Reactive Reefs - An exhibition and scientific research project telling the story of how the world’s coral reefs change and adapt through the highest-resolution underwater mapping effort in history. Final Exhibition coming in 2014...
Synopsis - Reactive Reefs is an interdisciplinary coral reef imaging and mapping project that features award-winning advanced imaging techniques to provide three-dimensional centimeter-scale optical aerial maps and underwater giga-pixel panoramas of at-risk coral habitats. Using a technique I developed called Fluid Lensing, I am able to use perturbations and small waves in the ocean’s surface to image shallow subsurface marine targets with minimal artifacts and distortion from a quad-rotor Unmanned Aerial Vehicle with enhanced angular resolution. Summer 2013, our team travelled with the Palumbi lab to Ofu island in American Samoa to generate maps of coral reefs of interest using Fluid Lensing from a small electric quad-copter equipped with our imagers. The effort will provide Stanford’s Palumbi and Pringle labs with valuable scientific data on coral health and distribution as well as one of the highest-resolution optical maps of a subsurface marine target to date.
In addition, Reactive Reefs is a community-supported immersive photography exhibition that aims to transport the audience beneath the ocean’s surface to discover firsthand how the world’s coral reefs change as a result of both natural and human pressures. We use novel ways of mixing pictures and sound to tell the scientific story and highlight the inherent beauty of these ecosystems. The final exhibition work by a multidisciplinary student team at Stanford University is scheduled for completion in 2014. All exhibition funds are provided by people like you who support my artwork and science outreach mission. Final coral maps and data will be made available for free to the public. Thank you for your support!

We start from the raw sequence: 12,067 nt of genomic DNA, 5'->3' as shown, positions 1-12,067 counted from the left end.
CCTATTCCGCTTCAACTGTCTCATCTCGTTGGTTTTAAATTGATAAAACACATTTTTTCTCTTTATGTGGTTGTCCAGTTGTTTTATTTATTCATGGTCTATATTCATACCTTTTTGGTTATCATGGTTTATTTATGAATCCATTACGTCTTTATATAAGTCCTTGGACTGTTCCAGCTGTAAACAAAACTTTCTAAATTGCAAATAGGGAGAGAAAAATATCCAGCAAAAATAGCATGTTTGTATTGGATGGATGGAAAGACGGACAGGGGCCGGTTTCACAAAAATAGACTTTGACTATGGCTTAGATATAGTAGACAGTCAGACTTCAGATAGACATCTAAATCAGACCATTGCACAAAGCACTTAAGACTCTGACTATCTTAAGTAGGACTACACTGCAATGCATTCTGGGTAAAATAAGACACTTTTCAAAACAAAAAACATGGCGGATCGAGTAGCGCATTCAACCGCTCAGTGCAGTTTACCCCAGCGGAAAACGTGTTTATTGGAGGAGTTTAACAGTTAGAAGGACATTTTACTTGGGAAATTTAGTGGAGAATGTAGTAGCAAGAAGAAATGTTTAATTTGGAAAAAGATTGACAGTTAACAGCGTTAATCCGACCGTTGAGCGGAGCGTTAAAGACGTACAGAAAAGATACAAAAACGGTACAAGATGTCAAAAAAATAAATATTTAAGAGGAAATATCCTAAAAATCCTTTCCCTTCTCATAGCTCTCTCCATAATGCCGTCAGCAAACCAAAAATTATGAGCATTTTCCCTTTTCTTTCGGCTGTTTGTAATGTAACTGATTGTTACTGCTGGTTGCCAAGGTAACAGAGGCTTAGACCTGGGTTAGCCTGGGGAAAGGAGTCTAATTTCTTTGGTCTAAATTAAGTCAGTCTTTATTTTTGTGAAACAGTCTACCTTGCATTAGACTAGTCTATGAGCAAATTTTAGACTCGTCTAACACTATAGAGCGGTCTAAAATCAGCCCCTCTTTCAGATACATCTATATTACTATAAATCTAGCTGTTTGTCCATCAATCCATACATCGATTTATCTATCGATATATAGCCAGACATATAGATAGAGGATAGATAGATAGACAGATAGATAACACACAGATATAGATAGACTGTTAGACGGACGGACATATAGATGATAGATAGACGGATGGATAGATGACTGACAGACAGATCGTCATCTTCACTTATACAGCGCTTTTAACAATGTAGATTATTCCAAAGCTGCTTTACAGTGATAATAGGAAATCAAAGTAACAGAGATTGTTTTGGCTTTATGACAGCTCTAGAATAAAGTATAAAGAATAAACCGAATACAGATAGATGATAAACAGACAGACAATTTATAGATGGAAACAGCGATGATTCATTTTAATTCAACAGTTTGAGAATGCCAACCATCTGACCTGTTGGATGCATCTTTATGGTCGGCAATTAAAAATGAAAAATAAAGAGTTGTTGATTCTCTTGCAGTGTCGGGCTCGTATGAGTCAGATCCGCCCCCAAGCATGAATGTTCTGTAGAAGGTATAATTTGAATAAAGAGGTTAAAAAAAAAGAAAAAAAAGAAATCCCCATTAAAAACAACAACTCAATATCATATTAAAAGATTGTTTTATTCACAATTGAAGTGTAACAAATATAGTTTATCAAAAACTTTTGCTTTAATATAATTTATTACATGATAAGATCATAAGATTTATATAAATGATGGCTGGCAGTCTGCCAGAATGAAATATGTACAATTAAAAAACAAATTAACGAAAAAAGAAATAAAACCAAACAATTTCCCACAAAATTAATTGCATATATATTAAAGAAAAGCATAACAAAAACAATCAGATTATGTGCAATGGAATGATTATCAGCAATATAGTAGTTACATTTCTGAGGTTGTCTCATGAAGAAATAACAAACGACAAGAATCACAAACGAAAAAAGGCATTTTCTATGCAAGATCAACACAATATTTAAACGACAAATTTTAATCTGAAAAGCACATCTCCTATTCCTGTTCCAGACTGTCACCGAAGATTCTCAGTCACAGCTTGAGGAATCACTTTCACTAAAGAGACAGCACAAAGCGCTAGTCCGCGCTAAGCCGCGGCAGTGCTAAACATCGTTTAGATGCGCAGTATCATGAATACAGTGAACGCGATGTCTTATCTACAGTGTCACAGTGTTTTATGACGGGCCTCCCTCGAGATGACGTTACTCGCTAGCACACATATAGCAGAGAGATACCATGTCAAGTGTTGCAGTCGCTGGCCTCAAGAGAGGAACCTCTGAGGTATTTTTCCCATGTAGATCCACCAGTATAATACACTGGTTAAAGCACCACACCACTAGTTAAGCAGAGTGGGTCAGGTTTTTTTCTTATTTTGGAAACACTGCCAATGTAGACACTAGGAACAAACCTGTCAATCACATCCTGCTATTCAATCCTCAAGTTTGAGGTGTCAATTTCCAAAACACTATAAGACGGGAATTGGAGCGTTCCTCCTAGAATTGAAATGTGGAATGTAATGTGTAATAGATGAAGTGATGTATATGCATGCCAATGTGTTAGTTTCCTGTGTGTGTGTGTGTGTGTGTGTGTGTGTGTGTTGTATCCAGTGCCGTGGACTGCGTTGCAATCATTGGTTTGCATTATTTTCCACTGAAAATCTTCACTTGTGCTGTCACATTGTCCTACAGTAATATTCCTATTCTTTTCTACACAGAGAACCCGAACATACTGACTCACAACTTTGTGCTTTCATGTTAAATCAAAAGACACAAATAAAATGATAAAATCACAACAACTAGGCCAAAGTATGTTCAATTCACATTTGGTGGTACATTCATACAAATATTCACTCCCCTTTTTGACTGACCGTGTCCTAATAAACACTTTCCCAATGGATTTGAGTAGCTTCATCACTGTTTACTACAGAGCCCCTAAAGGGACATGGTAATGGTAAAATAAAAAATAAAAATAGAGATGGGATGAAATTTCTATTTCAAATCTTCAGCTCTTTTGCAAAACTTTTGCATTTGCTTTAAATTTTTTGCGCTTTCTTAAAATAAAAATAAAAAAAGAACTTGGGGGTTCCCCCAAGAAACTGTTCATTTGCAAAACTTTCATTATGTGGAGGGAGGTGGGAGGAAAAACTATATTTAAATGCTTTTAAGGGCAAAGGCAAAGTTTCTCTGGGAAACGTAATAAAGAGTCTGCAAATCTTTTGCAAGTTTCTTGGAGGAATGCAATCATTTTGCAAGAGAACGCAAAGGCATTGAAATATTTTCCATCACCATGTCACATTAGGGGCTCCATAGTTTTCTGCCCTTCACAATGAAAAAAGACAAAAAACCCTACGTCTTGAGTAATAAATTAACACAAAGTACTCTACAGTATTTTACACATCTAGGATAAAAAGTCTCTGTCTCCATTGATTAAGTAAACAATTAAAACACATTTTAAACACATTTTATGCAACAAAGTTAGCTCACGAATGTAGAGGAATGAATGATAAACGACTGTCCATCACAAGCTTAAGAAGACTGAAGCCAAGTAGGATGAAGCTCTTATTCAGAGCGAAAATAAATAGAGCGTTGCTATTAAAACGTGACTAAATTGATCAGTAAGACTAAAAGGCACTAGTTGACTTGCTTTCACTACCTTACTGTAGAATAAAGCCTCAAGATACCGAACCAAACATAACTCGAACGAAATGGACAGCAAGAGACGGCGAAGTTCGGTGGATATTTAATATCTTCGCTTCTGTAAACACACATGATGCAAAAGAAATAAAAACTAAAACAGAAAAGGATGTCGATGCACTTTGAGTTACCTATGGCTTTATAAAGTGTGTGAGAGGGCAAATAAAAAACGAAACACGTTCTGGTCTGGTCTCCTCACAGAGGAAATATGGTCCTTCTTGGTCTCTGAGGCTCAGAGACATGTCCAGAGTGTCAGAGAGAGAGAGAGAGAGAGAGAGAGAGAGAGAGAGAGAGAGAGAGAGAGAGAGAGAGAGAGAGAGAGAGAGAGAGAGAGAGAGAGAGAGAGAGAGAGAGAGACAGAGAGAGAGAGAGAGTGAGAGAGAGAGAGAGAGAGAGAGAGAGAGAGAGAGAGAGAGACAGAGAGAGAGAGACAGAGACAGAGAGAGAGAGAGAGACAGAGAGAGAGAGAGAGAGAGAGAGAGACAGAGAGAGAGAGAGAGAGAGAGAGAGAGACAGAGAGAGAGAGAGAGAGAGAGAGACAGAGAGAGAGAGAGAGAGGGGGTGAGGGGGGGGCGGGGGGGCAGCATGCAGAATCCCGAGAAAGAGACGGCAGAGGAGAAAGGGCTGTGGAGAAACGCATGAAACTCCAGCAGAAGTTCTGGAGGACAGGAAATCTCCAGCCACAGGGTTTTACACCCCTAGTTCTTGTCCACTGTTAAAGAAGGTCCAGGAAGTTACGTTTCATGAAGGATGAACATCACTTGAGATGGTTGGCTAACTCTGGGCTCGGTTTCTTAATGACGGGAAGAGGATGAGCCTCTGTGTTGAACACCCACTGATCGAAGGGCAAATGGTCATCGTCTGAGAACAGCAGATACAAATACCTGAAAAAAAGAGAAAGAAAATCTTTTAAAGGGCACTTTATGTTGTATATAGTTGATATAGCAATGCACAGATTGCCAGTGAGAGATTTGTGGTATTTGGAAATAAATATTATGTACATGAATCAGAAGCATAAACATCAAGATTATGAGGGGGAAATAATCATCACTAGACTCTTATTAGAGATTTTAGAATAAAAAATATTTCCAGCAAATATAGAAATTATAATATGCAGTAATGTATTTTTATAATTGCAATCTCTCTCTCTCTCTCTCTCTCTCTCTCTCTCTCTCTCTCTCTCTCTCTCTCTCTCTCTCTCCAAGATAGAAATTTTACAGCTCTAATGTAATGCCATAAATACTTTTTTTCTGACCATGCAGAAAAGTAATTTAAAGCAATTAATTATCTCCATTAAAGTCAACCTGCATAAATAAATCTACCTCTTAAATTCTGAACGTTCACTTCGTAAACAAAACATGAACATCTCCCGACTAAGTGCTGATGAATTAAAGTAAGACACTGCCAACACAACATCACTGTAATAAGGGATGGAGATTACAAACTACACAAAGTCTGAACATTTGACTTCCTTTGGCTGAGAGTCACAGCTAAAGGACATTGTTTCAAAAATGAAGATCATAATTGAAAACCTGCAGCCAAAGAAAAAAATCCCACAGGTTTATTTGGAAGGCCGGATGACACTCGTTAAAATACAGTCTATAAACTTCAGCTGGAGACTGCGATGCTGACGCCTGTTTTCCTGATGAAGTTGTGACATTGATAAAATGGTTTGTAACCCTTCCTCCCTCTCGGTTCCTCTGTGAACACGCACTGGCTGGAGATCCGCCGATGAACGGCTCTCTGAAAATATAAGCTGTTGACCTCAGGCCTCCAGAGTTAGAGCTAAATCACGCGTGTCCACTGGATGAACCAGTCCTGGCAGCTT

Latest preliminary exhibition results (As of Oct 2013)
News & Press -
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Ved Chirayath - Student in the Department of Aeronautics and Astronautics at Stanford University, research scientist at NASA Ames Research Center and founder of Vedphoto.
Tamaki Bieri – Student in the Department of Biology at Stanford University. Studies cellular mechanisms of cnidarian bleaching using the small sea anemone Aiptasia as a model organism. Has four years of research experience in cell and molecular biology.
Trent Lukacyzk – Student in the Department of Aeronautics and Astronautics at Stanford University. Multi-disciplinary design optimization of Supersonic Aircraft, Computational fluid dynamics and high performance computing and Surrogate modeling of optimization problems using machine learning approaches.
Tom Taylor – Student in the Department of Aeronautics and Astronautics at Stanford University. An experienced SCUBA diver having worked in the recreational dive industry in Spain and as a volunteer on research expeditions to Malaysia and Fiji.
Support & Collaborations
This project is a highly interdisciplinary research and scientific outreach effort between the following organizations, laboratories, research groups and advisors:
Without the support, mentorship and efforts of these folks this project would not have been possible. Additional support for this project was provided by people like you who support my artwork. Thank you!
Note - Opinions expressed here are my own and do not necessarily reflect those of NASA, Stanford University, the Monterey Bay Aquarium Research Institute or the Hopkins Marine Center.